In the final analysis, it is this fountain of forgiveness and reconciliation – the indispensable components of African nationalism, especially in Southern Africa – that has earned Nelson Mandela universal affection, not least among white South Africans most of whom had been socialised and educated to believe that liberation would be synonymous with black rage and revenge, almost naturally, for centuries of white colonialism, economic exploitation, violent oppression, destitution and wanton killings.

So, it is, too, that Mandela the African nationalist has been the mirror which centuries of racism – a singularly Caucasian-based disease, born and bred in the context of Europe’s rape and scourge of Africa and its people since the Trans-Atlantic Slave Trade – can look at itself in guilt, embarrassment and shame, at having de-humanized another section of humanity.

So, if Nelson Mandela is the international icon – the symbol of universal humanity – it is also because even those who yesterday flirted with apartheid can now salvage their consciences by extolling Mandela today, hopefully kicking themselves for having been so blind to the inexorable march of history, the liberation of the African person, the recovery of African dignity.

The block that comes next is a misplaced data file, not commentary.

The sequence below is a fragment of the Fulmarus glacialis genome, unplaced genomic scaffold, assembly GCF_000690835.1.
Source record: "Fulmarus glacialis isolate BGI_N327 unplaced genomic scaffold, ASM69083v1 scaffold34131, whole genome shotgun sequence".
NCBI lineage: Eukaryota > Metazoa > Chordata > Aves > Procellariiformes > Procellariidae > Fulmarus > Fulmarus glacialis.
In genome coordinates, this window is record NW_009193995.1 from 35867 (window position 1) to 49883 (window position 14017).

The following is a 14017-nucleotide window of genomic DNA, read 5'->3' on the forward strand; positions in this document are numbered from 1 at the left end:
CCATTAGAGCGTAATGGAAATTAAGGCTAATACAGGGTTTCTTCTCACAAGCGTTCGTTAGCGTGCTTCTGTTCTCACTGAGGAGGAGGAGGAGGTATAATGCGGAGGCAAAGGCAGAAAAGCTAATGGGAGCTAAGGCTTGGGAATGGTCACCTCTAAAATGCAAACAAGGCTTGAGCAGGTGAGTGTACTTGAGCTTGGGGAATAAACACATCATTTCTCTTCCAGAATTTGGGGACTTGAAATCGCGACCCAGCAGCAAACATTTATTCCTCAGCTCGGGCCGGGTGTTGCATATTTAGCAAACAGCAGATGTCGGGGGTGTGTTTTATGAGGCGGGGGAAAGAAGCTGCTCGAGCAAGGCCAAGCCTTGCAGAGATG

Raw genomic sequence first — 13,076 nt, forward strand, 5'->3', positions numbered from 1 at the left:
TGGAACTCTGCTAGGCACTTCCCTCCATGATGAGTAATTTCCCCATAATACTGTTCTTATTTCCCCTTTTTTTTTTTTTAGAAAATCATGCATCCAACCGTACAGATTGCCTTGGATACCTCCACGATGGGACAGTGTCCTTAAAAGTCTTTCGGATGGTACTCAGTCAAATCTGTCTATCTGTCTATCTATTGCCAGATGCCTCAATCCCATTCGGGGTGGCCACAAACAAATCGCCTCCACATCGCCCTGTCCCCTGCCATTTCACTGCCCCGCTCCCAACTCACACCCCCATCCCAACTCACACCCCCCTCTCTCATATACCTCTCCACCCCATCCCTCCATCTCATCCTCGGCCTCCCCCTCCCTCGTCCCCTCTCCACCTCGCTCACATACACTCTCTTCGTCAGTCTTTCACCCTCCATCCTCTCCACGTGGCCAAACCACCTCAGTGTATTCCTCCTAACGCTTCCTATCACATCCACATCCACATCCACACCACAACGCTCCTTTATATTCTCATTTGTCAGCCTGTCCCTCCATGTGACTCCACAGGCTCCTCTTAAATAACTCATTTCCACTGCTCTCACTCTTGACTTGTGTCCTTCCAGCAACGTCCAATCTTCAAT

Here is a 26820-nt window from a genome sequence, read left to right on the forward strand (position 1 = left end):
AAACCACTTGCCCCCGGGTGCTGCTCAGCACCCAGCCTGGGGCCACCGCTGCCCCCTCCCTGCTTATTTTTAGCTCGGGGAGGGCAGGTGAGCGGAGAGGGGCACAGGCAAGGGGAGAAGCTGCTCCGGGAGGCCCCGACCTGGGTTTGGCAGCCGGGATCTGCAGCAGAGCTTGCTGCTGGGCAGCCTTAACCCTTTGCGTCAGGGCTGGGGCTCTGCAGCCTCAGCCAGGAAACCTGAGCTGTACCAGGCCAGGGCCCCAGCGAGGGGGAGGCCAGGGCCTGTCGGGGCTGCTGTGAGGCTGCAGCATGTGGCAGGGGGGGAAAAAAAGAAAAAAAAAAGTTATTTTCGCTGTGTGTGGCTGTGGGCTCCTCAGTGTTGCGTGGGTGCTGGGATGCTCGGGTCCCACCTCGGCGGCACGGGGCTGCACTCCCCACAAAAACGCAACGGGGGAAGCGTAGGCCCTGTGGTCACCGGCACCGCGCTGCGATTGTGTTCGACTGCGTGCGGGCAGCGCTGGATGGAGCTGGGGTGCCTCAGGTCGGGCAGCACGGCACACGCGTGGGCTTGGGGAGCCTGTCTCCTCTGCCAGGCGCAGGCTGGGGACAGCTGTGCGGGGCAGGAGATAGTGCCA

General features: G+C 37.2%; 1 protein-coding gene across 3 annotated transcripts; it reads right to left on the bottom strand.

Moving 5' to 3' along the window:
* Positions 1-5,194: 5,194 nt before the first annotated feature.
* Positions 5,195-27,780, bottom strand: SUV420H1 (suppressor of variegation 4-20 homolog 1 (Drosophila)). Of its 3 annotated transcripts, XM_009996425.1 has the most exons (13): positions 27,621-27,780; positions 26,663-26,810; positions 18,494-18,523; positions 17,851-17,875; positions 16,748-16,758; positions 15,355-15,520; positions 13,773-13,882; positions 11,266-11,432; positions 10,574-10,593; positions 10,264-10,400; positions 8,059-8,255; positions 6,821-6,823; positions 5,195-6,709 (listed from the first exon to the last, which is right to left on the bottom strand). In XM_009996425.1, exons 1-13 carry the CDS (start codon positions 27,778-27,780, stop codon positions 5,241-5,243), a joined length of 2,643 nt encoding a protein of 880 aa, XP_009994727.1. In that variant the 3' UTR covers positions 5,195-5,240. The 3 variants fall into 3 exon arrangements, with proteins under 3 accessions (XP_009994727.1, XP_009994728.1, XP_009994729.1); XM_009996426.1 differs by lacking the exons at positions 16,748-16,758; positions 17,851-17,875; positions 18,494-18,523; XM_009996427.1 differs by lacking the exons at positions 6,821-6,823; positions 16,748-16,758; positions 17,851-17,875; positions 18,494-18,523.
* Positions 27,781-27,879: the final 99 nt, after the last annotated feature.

And yet, herein lies the paradox of history: an African nationalism borne out of the indignities of racism and racial oppression and exploitation; a product of European colonialism and its Christian religion and education; the inheritor of the colonial state and all its paraphernalia but without the requisite economic capacity for transformation; and, above all, a Nelson Mandela, the ultimate African nationalist.

Ibbo Mandaza is a Zimbabwean academic, author and publisher; he is currently convenor of the Policy Dialogue Forum, Sapes Trust, a regional Think Tank headquartered in Harare.
Email: ibbo@sapes.org.zw